Let’s Talk About Men and Leadership

When people in the Christian churches talk about gender roles, it often ends up being a discussion about women and submission. If you’ve been keeping up with these discussions even a little, you’ve surely learned that good Christian women should view their role as a blessing. You’ve been told that submission isn’t a dirty word, but rather part of God’s ordained order for the church and the family. When we submit, we’re following the example of Jesus Christ and putting ourselves under His authority.

Even though I still hear ministers joke about how discussing submission will get them in trouble, I actually talk with very few women in the churches today who haven’t embraced, or at least acknowledge, the value of being a virtuous woman with a meek and gentle spirit. We might disagree on exactly what it looks like and we all still have much to learn about being a godly woman (though it really should be simple — a godly woman is a woman who’s following God), but we have a pretty good idea what our gender role is.

Let's Talk About Men and Leadership | marissabaker.wordpress.com
photo credit: “Father and son” by Lisa Williams, CC BY via Flickr

We talk about men’s roles in the church far less often. Women hear “submission is a good thing. It’s not always easy but it’s part of God’s plan and sometimes you just have to do it.” But how often do men hear, “leadership is a good thing. It’s not always easy but it’s part of God’s plan and sometimes you just have to do it”?

I wonder if one reason we over look this is because we don’t understand why they might not want to take on their role as head, lover, provider, and protector. Why wouldn’t men want to be the ones in charge? Isn’t it much easier to “love your wife” than “submit to your husband”? They should be thankful they get to be leaders in the family, that they’re the ones who hold public ministry positions. After all, that’s the role everyone wants. That’s why we have to talk about submission for woman so much, because otherwise she’d be trying to steal man’s role, right?

But don’t men try to steal woman’s role as well? Or, to phrase it differently, aren’t both gender’s tempted to shirk the responsibilities God has given us and avoid living up to His expectations?

Balance vs. Extremes

As I’m so fond of saying on this blog, people tend toward extremes. Instead of finding balance, we tip toward one side or the other. We all know about the type of extreme masculinity that takes the idea of leadership/headship and turns it into aggressive despotism dominating women and other men. That’s the “toxic masculinity” our culture is so (rightly) against. But going to the other extreme isn’t good either, and that’s what has been encouraged all too often in the churches as well as the world.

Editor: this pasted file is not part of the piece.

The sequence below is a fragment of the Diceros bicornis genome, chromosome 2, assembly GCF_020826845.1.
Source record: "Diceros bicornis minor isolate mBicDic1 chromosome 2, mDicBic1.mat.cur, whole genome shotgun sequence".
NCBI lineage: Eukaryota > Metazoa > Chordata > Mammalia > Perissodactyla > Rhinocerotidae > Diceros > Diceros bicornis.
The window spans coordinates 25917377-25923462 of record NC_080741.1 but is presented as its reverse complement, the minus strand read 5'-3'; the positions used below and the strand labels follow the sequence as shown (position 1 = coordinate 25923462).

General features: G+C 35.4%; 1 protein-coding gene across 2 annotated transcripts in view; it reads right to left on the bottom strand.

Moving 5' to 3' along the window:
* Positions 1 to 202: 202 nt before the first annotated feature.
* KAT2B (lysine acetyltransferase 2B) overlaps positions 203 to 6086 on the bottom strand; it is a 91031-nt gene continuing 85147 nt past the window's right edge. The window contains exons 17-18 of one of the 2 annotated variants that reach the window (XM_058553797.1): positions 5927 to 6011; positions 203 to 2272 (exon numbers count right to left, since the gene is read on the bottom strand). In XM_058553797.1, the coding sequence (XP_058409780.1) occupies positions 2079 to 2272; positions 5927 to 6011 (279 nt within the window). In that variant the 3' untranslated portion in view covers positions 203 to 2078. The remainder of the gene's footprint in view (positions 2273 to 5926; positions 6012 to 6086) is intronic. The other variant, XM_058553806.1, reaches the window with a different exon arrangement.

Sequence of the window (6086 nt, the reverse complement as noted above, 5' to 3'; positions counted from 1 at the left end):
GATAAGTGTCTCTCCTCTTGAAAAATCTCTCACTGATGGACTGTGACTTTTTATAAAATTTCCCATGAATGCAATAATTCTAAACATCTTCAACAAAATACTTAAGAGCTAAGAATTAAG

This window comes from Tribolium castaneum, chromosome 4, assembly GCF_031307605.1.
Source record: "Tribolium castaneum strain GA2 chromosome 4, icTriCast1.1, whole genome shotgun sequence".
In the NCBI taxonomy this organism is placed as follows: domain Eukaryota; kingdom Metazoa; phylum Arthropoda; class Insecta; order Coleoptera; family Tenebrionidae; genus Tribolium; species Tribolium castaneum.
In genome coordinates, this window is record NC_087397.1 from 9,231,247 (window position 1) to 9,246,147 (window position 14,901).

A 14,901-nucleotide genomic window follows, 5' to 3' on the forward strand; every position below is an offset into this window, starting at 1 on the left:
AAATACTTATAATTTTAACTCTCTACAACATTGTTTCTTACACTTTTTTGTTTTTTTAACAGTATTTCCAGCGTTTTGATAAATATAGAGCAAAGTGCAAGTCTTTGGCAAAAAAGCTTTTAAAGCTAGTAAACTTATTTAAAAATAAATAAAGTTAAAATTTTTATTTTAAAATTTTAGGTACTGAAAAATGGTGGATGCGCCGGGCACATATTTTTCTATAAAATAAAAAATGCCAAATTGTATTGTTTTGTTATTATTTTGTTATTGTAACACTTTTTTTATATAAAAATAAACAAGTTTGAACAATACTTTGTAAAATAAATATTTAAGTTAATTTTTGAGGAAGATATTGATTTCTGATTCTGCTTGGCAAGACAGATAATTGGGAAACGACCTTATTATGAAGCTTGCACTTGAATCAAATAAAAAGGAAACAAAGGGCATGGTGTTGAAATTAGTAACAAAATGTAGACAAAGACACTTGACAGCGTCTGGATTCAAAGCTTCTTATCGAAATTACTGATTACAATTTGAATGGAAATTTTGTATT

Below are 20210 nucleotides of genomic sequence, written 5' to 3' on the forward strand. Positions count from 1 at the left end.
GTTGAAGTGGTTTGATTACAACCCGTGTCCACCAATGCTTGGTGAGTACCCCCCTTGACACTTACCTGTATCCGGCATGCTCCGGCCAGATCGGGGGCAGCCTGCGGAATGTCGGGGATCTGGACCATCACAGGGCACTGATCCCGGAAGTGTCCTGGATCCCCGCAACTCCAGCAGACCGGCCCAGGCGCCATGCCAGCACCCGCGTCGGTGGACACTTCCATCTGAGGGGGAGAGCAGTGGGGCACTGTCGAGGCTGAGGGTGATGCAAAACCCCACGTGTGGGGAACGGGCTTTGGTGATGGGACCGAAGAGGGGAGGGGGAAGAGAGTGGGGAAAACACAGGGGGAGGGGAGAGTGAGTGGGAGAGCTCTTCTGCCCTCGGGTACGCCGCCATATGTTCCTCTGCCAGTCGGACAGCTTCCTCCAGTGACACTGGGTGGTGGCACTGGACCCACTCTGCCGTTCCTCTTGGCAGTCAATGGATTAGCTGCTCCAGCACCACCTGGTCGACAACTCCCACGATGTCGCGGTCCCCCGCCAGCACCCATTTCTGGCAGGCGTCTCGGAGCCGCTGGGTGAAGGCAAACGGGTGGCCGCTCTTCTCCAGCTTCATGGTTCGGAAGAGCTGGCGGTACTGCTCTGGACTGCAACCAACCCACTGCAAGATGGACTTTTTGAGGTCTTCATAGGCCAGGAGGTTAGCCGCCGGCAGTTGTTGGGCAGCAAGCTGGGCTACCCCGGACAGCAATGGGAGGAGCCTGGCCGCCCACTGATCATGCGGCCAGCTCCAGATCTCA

We think of the emasculation of men as a modern thing, but it’s not. People have never been in balance with God’s plan. We’re always fighting it. We had the male sentimentality movement in the 18th Century and now we have the movement to destroy gender entirely, especially strong masculinity. I’m sure there have been others, but these are the two I’m most familiar with — I studied female author’s reactions to sentimentality and now I’m living in the other one and seeing the effect it’s having on my father, brother, and guy friends.

Giving Men A Break

My train of thought leading to this post started with an article published on Boundless. In “Give Us Guys A Break,” Ross Boone provides an answer to the question “Why aren’t Christian guys asking Christian girls out?” by explaining the emotional turmoil guys are going through. It’s an argument I’d heard before, and the explanation ( or excuse?) that “asking girls out is too much pressure and I don’t want to risk hurting them” still frustrates me.

As I worked my initial reaction over in my mind, I felt that it’s a deeper issue than just problems in Christian dating. It gets back to the idea of the masculine role involving leadership (which is the reason most Christians say it’s the man’s responsibility to ask a woman out). We don’t talk about giving women a break from their role of submission, so why do we want to encourage men to get comfortable avoiding the roles God gives them? The church should be teaching men how to lead and encouraging them in that role, not making excuses for them.click to read article, Let's Talk About Men and Leadership | marissabaker.wordpress.com

We all have emotional turmoil, fears, and vulnerabilities. That realization should help us all meet people where they are and empathize with them, but stopping with empathy isn’t a loving response. We should also encourage others to live up to their potential in God rather than stay as they are (and, to be fair to this Boundless author, “Give Guys A Break” does address the need to find security and confidence in God).

Counter-Cultural Churches

The problem is that the churches have adopted our culture’s views on gender instead of making a concerted effort to conform to God’s standards. We’re all affected by our cultures to a certain extent, and when we’re constantly bombarded with the messages that submission equals female victim hood and that male leadership sets up a society where men become dangerous to civilization it’s hard not to internalize those messages. There’s the voice in the back of our minds saying that, just perhaps, men really are brutes who will hurt people if they’re allowed to lead.